There’s an interesting dichotomy in our public understanding of genetics and behavior. Every day, we read of new studies that point to the genetic underpinnings of behavior. As our ability to probe the human genome improves at staggering rates, we’re able to detect ever-smaller correlations and connections between our genes and our lives.
Take this New York Times piece about the genetics of being a risk-taker. “A recent study,” writes Gretchen Reynolds, “of the genetics of risk-taking intimates that their behavior may be motivated, at least in part, by their DNA.”
Yet upon further reading, Reynolds reveals that the entire study hinges on a genetic variation that accounts for only “about 3 percent of the difference in behavior between risk takers and the risk averse.” The finding is statistically significant within the realm of science, yes, but it is significant in terms of how any individual might be impacted? That means that 97% of the differences between risk-takers and the risk-averse remain unexplained.
This is a relatively benign example. No one, to my knowledge, has jumped to the defense of risk-takers to prevent a eugenic crusade against daredevils. However, a recent flurry of “gay gene” headlines has stirred controversy, as any attempt to study the genetics of a socially-charged trait is wont to do.
A few details: the study that sparked this surge of headlines, led by sex researcher Michael Bailey of Northwestern University, was presented as preliminary findings at the American Association for the Advancement of Science in Chicago. Bailey and his fellow researchers did not claim to find a specific gay gene; rather they’ve identified a sizable chunk of genetic material common among gay men. Genetics is responsible for determining between 30%-40% of a population’s variation in sexual preference.
The Guardian’s commentary on the study by Nick Cohen includes the alarming sub-head: “If you welcome research that says being gay results from genetic inheritance, don’t be surprised when they start offering a ‘cure’.”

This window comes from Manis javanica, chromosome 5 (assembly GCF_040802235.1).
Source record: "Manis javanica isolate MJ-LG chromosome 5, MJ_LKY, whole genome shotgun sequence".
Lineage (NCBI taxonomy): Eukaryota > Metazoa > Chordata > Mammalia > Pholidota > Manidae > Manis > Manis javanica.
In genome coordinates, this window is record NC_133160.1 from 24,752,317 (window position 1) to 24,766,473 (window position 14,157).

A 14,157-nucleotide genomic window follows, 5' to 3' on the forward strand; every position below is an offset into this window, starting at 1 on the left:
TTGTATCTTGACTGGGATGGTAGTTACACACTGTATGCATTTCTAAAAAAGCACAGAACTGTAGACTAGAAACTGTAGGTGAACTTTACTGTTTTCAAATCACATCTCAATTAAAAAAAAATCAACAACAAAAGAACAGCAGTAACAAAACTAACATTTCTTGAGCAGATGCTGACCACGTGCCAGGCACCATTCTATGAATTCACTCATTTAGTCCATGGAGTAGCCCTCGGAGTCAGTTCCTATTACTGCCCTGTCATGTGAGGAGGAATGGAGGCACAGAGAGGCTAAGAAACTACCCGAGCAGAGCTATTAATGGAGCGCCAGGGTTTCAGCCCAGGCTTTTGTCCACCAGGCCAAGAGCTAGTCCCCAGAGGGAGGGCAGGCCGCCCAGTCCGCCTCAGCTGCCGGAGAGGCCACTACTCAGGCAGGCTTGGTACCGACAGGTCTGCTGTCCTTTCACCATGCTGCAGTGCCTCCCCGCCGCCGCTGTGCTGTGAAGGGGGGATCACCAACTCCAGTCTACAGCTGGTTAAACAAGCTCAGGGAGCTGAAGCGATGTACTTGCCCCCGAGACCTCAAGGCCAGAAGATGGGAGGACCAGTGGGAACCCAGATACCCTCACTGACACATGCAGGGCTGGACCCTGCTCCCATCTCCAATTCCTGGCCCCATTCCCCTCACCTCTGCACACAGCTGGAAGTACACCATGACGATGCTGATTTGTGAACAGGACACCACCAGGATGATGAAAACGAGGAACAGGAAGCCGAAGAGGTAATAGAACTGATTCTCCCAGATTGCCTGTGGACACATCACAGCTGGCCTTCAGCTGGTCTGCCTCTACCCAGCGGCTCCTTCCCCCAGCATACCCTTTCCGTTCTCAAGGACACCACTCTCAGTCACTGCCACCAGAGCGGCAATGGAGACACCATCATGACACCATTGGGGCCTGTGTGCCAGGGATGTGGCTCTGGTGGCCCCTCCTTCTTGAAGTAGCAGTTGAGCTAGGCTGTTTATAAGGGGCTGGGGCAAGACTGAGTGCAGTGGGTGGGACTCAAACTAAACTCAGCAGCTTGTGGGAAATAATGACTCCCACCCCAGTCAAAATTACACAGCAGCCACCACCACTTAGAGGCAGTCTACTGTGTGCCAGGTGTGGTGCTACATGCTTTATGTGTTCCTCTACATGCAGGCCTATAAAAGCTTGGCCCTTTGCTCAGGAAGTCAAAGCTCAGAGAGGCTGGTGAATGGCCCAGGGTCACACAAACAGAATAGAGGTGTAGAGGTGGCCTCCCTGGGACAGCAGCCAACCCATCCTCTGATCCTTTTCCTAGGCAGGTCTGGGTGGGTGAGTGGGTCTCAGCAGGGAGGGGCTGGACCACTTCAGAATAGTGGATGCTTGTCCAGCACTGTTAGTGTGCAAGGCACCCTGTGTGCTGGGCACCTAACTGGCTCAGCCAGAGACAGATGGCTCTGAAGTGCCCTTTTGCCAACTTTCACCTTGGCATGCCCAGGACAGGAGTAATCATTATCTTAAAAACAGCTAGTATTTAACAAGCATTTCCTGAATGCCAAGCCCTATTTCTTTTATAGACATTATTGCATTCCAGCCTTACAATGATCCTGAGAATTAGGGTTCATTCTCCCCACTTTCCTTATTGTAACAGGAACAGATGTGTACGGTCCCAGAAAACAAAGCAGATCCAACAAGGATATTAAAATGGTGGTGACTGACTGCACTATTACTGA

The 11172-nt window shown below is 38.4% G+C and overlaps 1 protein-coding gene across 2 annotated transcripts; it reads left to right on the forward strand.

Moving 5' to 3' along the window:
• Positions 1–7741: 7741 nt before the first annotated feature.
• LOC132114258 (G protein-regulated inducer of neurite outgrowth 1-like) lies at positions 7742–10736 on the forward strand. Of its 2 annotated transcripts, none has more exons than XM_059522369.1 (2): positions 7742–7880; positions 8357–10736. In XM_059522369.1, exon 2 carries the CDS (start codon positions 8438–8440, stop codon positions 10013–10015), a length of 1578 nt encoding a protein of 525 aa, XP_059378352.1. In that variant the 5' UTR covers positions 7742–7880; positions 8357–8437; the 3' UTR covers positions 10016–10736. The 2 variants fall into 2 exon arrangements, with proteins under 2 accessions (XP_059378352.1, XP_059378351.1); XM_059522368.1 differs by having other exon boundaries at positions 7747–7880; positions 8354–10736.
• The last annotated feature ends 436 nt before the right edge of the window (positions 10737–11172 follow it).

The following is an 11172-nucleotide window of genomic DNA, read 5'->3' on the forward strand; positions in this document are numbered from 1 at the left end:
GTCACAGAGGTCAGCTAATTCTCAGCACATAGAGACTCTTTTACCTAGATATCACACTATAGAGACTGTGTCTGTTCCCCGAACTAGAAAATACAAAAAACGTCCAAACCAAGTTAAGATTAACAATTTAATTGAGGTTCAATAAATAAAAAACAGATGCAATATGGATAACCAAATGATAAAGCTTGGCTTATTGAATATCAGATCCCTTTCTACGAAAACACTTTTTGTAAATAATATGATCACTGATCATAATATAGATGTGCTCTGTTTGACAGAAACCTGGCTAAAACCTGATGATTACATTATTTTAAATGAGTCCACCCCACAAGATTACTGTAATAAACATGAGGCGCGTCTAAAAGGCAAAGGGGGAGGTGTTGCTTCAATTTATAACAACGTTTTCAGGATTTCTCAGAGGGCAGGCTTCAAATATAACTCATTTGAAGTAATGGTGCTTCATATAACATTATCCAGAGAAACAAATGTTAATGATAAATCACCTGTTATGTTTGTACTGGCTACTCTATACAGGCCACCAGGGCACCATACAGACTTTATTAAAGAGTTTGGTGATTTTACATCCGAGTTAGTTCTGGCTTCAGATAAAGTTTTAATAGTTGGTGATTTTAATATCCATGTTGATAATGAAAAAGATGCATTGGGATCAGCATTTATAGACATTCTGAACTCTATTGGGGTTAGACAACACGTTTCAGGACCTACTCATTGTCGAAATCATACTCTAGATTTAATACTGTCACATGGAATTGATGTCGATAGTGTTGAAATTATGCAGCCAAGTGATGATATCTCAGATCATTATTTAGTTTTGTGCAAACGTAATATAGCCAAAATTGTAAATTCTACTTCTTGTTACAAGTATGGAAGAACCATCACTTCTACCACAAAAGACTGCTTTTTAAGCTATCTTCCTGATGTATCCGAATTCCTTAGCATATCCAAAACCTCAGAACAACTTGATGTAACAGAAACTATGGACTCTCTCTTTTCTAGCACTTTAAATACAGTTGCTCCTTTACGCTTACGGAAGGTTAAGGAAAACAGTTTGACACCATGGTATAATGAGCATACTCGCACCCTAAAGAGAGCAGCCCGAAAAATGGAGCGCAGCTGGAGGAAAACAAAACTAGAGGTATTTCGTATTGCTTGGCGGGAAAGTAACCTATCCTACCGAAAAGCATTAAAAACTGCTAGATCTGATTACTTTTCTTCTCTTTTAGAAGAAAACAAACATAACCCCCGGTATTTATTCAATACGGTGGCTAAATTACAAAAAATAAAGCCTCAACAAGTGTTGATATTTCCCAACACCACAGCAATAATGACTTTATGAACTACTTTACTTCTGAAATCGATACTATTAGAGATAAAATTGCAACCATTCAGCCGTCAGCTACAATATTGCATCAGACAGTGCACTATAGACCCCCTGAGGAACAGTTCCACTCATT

This knee-jerk fear that any effort to identify the genetic underpinnings of homosexuality might result in mass genetic screening to eliminate gay babies is understandable — but unfounded. In this specific case, the concern resulted from poor writing, or at least poor headline writing on a hot-button social issue. Nobody actually has found a “gay gene.”
We haven’t yet, but as The Conversation’s Tim Spector notes: “No genes have actually been found to consistently influence homosexuality solely because genetic studies have been far too small; it took more than 34,000 people and 20 labs to find one little gene variant that influenced 0.1 percent of blood pressure—wow.”
The “0.1 percent” and the “wow” encapsulate the situation: the genetic underpinnings of behavior are new, exciting, fascinating–and typically of remarkably little influence on our daily lives. Why we act the way we do — whether it’s adrenaline junkies or being attracted to someone of the same sex — is a very large puzzle. Studies like the two mentioned are little more than attempts to find the right pieces for genetics’ particular corner of the puzzle. We should take a careful look at each piece of the puzzle, but using them make predictions of social good or ill does no service to science or society.
Kenrick Vezina is the Gene-ius Editor for the Genetic Literacy Project and a freelance science writer, educator, and amateur naturalist based in the Greater Boston Area.